Simple and complex genealogical conclusions

Earlier this week I posted, “What is a conclusion?,” in which I discussed the application of the Genealogical Proof Standard to every research conclusion that is stated as a fact.

In a comment to this post, Martin wrote,

… Does every event need the GPS now? How boring and tedious do we make a genealogical write-up? Most ages do not agree visa-vis the census. Do we really need to GPS every single person, or can we just conclude that ages in censuses vary? Genealogy is proving relationships. I can understand that proving a relationship might incur the GPS, but every fact or event? I think you’ll run off everyone involved with genealogy including me.

My immediate response to Martin’s comment concluded with the question:

At what point is it acceptable to say, “This fact does not need to be accurate, based on research in all relevant records”?

Ultimately, we do need to ask ourselves this question. My goal in researching–and I assume that many of my readers will agree–is to create an accurate account of my family history. My work for clients also reflects this ideal. However, I can also recognize that for some, genealogy has other purposes and priorities.

On the other hand, I think that it is important to recognize what the Genealogical Proof Standard truly entails. You can read the full definition in my post, “The Genealogical Proof Standard: an introduction.” In short, the Genealogical Proof Standard requires that we:

  • Search for all records that could potentially hold relevant information.
  • Cite the sources we use.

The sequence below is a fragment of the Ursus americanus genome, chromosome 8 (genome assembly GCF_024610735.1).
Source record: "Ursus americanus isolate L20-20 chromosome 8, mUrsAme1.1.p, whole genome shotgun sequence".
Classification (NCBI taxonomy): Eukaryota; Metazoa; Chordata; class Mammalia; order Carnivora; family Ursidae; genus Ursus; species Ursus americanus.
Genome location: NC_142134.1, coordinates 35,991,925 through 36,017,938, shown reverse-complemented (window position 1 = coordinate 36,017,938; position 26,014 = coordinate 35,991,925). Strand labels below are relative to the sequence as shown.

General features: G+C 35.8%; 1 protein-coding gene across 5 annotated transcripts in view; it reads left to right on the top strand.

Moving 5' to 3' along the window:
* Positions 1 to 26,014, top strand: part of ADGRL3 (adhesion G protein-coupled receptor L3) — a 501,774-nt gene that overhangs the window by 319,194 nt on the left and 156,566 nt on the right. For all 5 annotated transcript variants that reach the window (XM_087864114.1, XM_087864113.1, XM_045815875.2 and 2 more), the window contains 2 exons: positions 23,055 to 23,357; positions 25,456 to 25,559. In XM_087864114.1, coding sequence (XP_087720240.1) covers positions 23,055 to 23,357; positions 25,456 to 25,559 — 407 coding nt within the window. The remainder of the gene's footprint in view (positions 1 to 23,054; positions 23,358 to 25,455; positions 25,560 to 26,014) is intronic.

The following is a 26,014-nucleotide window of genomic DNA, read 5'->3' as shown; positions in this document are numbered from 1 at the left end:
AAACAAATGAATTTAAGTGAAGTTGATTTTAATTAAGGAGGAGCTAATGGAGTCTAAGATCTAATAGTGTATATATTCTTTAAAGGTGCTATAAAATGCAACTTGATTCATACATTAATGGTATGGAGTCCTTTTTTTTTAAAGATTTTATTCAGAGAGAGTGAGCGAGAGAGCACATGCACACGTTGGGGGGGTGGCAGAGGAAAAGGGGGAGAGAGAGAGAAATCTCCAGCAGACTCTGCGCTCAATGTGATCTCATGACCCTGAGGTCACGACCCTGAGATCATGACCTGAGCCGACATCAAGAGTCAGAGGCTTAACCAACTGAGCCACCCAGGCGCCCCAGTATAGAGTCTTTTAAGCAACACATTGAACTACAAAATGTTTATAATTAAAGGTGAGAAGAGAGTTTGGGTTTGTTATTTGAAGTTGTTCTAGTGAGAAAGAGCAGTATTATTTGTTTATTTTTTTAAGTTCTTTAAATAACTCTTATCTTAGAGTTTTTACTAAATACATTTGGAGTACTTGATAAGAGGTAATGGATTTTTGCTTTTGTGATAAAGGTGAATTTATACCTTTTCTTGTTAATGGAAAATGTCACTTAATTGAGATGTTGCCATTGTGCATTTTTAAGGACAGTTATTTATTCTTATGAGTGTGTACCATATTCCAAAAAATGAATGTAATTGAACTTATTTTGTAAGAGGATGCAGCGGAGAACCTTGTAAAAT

• Evaluate the information.
  • Reconcile conflicting/contradictory information.
  • Form a logical written conclusion.

As I stated in my last post, every statement that we make as factual is a conclusion based on our research. As such, every fact should meet the above conditions.

However, one will note that I did not state that every fact needed to look like a case study in the National Genealogical Society Quarterly or one of the other scholarly journals.

There is a difference between a simple conclusion and a complex conclusion.

These are not terms one will encounter in genealogical literature, as such. However, in my assertion that every fact is a conclusion, it may serve to define these two kinds of conclusions in this sense.

A simple conclusion is a straightforward statement of indisputable fact.

complex conclusion, by contrast, is a conclusion based on a proof summary or a proof argument.

The following table explores various qualities of simple and complex conclusions:

Simple Conclusion

Complex Conclusion

A simple statement of fact A conclusion based on thorough research
Based on a single document

  • Providing direct evidence of the conclusion;
  • Created contemporary to the event being reported;
  • Created specifically for the purpose of reporting the event being reported;
  • Created by a participant or official eyewitness to the event being reported
Based on multiple facts in multiple documents

  • Providing both direct and indirect evidence of the conclusion;
  • Providing information of varied quality;
  • Created for various purposes other than the purpose for which we are using them
 A single citation to a single record will suffice Each document used to form the conclusion must be cited individually
Corroborating information is not necessary to prove the statement (but may exist) Corroborating information must be examined fully to form the conclusion
Conflicting evidence does not exist Conflicting information may exist, and must be reconciled
May form part of a more complex proof argument Comprised of simple conclusions; may form part of an even more complex proof argument